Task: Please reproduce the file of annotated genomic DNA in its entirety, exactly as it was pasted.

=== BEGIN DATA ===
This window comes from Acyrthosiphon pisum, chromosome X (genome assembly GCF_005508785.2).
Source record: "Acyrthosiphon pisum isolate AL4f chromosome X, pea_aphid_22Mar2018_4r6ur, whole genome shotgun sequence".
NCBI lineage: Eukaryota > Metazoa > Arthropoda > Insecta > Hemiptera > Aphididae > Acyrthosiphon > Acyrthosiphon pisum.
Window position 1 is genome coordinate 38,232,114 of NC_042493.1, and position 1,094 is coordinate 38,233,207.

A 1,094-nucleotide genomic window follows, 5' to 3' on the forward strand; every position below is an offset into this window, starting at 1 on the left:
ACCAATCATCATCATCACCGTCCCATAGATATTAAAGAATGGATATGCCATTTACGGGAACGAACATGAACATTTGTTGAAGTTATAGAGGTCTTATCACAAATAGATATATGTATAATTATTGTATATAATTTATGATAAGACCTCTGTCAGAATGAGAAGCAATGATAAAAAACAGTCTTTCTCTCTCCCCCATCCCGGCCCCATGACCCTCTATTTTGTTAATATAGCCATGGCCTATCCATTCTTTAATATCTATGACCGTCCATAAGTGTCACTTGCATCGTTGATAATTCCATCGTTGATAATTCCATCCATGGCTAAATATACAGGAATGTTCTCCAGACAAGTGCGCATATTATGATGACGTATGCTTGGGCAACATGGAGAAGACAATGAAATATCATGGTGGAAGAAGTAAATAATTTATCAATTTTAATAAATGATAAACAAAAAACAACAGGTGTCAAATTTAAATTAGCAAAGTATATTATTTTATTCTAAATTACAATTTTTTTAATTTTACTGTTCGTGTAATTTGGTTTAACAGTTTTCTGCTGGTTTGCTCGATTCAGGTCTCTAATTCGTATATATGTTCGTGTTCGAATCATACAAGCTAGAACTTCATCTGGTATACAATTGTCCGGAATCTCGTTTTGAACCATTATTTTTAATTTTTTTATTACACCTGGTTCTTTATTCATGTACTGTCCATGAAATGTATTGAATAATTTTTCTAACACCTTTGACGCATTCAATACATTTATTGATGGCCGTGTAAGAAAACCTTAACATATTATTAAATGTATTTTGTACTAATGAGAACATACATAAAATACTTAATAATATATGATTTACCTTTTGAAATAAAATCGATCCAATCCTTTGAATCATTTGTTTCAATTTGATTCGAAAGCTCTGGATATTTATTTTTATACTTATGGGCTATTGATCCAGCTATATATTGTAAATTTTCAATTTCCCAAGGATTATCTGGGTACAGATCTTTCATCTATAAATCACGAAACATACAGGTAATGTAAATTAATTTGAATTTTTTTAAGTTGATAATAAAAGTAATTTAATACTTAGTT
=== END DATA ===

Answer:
This window comes from Acyrthosiphon pisum, chromosome X (genome assembly GCF_005508785.2).
Source record: "Acyrthosiphon pisum isolate AL4f chromosome X, pea_aphid_22Mar2018_4r6ur, whole genome shotgun sequence".
NCBI lineage: Eukaryota > Metazoa > Arthropoda > Insecta > Hemiptera > Aphididae > Acyrthosiphon > Acyrthosiphon pisum.
Window position 1 is genome coordinate 38,232,114 of NC_042493.1, and position 1,094 is coordinate 38,233,207.

A 1,094-nucleotide genomic window follows, 5' to 3' on the forward strand; every position below is an offset into this window, starting at 1 on the left:
ACCAATCATCATCATCACCGTCCCATAGATATTAAAGAATGGATATGCCATTTACGGGAACGAACATGAACATTTGTTGAAGTTATAGAGGTCTTATCACAAATAGATATATGTATAATTATTGTATATAATTTATGATAAGACCTCTGTCAGAATGAGAAGCAATGATAAAAAACAGTCTTTCTCTCTCCCCCATCCCGGCCCCATGACCCTCTATTTTGTTAATATAGCCATGGCCTATCCATTCTTTAATATCTATGACCGTCCATAAGTGTCACTTGCATCGTTGATAATTCCATCGTTGATAATTCCATCCATGGCTAAATATACAGGAATGTTCTCCAGACAAGTGCGCATATTATGATGACGTATGCTTGGGCAACATGGAGAAGACAATGAAATATCATGGTGGAAGAAGTAAATAATTTATCAATTTTAATAAATGATAAACAAAAAACAACAGGTGTCAAATTTAAATTAGCAAAGTATATTATTTTATTCTAAATTACAATTTTTTTAATTTTACTGTTCGTGTAATTTGGTTTAACAGTTTTCTGCTGGTTTGCTCGATTCAGGTCTCTAATTCGTATATATGTTCGTGTTCGAATCATACAAGCTAGAACTTCATCTGGTATACAATTGTCCGGAATCTCGTTTTGAACCATTATTTTTAATTTTTTTATTACACCTGGTTCTTTATTCATGTACTGTCCATGAAATGTATTGAATAATTTTTCTAACACCTTTGACGCATTCAATACATTTATTGATGGCCGTGTAAGAAAACCTTAACATATTATTAAATGTATTTTGTACTAATGAGAACATACATAAAATACTTAATAATATATGATTTACCTTTTGAAATAAAATCGATCCAATCCTTTGAATCATTTGTTTCAATTTGATTCGAAAGCTCTGGATATTTATTTTTATACTTATGGGCTATTGATCCAGCTATATATTGTAAATTTTCAATTTCCCAAGGATTATCTGGGTACAGATCTTTCATCTATAAATCACGAAACATACAGGTAATGTAAATTAATTTGAATTTTTTTAAGTTGATAATAAAAGTAATTTAATACTTAGTT